|Be a community immunity superhero!|
Not this year. I could write about outbreaks of diseases or the activities of the anti-vaccine movement, but I'd rather keep things nice and positive, at least for now. In July, I received a review copy of The Shots Book: A Little Brother's Superhero Tale, by Ethan Posard. Rather than publishing a post about the book right away, I wanted to hold off until Immunization Awareness Month. Then, as sometimes happens, life decided to muck up my good intentions and delay me for a while. Better late than never, right?
Ethan is the younger brother of Camille Posard, one of the talented young high schoolers who wrote and produced the film Invisible Threat, which I discussed last year. Although the film was met with exceptionally harsh criticism from the anti-vaccine movement (without their even having viewed the documentary), the teens who produced it proudly stood up to the bullies that tried to silence them and shut down screenings. One portion of the film follows Ethan as he goes in for one of his scheduled shots, and it's that experience with both the shot and the film that inspired him to write this book.
The Shots Book is based on Ethan's real experiences learning about vaccines and vaccine preventable diseases. Like the teens who produced Invisible Threat, it was the experience with his dog, Roxy, that really drove home the importance of vaccinations and community immunity (aka herd immunity). The book begins with Ethan wondering why he needs to get a shot if he does all the other stuff to stay healthy: eating right, exercising, washing his hands, and covering his coughs and sneezes with his arm. He and his family did the same for their puppy Roxy. Unfortunately, she still got very sick from what the vet suspected was parvovirus, a deadly doggy disease that happens to be preventable with a vaccine. Roxy hadn't been vaccinated yet because she was too young, so she depended on older dogs around her being immunized to keep her safe.
Roxy fortunately got better, and when she was old enough, she got her parvovirus vaccine, which protects not only her, but other young puppies around her. Roxy became part of the community immunity that prevents spreading of diseases. That's a lesson that Ethan took into his own life. He was able to see in Roxy why vaccines are important and what can happen when vaccination rates drop. Adding to the personal importance for him was the fact that his aunt was pregnant with twins.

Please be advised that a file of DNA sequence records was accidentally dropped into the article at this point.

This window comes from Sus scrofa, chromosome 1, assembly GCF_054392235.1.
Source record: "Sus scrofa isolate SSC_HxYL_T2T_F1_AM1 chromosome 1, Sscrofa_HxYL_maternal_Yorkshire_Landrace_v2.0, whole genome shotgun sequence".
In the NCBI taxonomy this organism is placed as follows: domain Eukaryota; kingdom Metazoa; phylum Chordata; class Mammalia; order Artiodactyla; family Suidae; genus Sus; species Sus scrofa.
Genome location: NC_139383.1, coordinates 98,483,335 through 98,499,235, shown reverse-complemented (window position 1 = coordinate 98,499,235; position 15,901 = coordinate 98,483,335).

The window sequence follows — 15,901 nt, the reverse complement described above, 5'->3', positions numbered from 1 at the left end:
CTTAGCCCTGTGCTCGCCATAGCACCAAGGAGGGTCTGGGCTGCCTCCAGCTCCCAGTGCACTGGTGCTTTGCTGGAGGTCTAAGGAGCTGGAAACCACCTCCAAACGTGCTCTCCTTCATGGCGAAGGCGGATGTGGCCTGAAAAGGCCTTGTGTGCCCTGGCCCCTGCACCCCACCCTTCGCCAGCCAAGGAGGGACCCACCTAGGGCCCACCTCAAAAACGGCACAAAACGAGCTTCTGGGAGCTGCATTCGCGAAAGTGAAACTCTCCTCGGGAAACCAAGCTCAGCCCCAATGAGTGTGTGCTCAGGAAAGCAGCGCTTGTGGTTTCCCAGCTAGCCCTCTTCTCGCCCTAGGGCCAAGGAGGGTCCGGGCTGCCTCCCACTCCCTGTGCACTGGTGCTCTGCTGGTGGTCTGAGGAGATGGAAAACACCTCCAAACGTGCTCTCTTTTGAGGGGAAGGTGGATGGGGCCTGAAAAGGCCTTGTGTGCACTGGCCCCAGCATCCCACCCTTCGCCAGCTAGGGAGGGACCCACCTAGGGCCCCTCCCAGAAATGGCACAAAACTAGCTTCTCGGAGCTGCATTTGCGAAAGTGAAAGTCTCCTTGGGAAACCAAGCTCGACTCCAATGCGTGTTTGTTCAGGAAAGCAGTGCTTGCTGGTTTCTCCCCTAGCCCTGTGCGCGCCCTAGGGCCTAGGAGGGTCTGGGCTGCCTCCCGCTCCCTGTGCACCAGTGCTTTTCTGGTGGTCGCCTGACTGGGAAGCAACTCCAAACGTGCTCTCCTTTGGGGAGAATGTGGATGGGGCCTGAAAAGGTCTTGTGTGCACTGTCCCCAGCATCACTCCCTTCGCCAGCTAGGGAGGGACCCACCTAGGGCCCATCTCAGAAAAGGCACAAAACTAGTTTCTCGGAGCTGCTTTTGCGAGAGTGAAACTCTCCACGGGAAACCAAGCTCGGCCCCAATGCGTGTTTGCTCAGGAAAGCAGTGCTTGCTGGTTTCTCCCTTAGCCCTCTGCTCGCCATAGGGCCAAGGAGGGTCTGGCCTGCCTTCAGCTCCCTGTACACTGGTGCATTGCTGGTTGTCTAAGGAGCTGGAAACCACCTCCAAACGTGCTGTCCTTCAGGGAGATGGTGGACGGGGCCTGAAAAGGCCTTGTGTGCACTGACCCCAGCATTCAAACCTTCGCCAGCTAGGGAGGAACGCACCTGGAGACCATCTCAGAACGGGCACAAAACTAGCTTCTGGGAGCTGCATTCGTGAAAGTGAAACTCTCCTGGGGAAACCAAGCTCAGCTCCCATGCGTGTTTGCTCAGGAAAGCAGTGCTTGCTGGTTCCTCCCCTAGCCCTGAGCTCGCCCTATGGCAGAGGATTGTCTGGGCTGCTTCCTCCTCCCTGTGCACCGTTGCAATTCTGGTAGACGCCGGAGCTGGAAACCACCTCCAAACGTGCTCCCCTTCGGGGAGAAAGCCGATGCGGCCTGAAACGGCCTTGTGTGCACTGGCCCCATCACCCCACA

Ethan describes how vaccines work, but since this is a kids' book, he uses analogies to simplify things and make them easier to understand. Rather than going on about the innate and adaptive immune systems, TH1 cells, macrophages, cytokines, and so on, he talks about them in concepts that younger kids can understand: superpowers and force fields. He also gives some tips on how to approach getting a shot, like trying not to worry, not looking at the shot, and working with your parents to pick out some treats to help celebrate your bravery in becoming a community immunity superhero.
The Shots Book is a really nice little book by a kid for kids. While there may be a few big words, the text is easy enough for elementary school kids to understand. The fun and engaging illustrations, for which he did the rough sketches, do a great job supporting the book's messages. But the best part of this book is that for every one you buy, Ethan will donate another copy to a Children's Hospital.
You can follow Ethan on Twitter (@IAmTheHerd), get updates on Facebook, and buy a copy of the book at theshotsbook.com. The book is available in both English and Spanish. Help spread the word, get vaccinated, and proudly say, #IAmTheHerd.